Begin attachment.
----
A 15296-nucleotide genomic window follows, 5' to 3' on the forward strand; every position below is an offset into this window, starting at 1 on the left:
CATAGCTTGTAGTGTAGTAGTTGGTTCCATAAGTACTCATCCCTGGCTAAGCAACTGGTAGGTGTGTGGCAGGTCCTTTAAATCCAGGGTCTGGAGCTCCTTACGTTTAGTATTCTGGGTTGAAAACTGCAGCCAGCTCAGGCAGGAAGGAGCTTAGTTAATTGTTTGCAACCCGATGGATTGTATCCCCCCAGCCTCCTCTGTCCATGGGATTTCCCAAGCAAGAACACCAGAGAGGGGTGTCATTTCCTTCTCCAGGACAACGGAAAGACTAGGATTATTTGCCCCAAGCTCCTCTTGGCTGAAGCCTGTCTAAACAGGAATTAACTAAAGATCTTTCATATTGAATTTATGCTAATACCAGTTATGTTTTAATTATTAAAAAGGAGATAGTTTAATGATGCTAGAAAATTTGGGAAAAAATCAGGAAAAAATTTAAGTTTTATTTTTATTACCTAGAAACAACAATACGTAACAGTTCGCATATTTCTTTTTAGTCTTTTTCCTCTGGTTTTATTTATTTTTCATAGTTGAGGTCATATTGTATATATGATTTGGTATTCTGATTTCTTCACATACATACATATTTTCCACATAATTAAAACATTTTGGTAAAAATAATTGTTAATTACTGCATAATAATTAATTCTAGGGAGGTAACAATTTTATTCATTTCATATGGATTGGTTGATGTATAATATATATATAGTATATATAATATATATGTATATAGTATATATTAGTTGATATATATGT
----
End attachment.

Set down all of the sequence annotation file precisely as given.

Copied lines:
A 15296-nucleotide genomic window follows, 5' to 3' on the forward strand; every position below is an offset into this window, starting at 1 on the left:
CATAGCTTGTAGTGTAGTAGTTGGTTCCATAAGTACTCATCCCTGGCTAAGCAACTGGTAGGTGTGTGGCAGGTCCTTTAAATCCAGGGTCTGGAGCTCCTTACGTTTAGTATTCTGGGTTGAAAACTGCAGCCAGCTCAGGCAGGAAGGAGCTTAGTTAATTGTTTGCAACCCGATGGATTGTATCCCCCCAGCCTCCTCTGTCCATGGGATTTCCCAAGCAAGAACACCAGAGAGGGGTGTCATTTCCTTCTCCAGGACAACGGAAAGACTAGGATTATTTGCCCCAAGCTCCTCTTGGCTGAAGCCTGTCTAAACAGGAATTAACTAAAGATCTTTCATATTGAATTTATGCTAATACCAGTTATGTTTTAATTATTAAAAAGGAGATAGTTTAATGATGCTAGAAAATTTGGGAAAAAATCAGGAAAAAATTTAAGTTTTATTTTTATTACCTAGAAACAACAATACGTAACAGTTCGCATATTTCTTTTTAGTCTTTTTCCTCTGGTTTTATTTATTTTTCATAGTTGAGGTCATATTGTATATATGATTTGGTATTCTGATTTCTTCACATACATACATATTTTCCACATAATTAAAACATTTTGGTAAAAATAATTGTTAATTACTGCATAATAATTAATTCTAGGGAGGTAACAATTTTATTCATTTCATATGGATTGGTTGATGTATAATATATATATAGTATATATAATATATATGTATATAGTATATATTAGTTGATATATATGT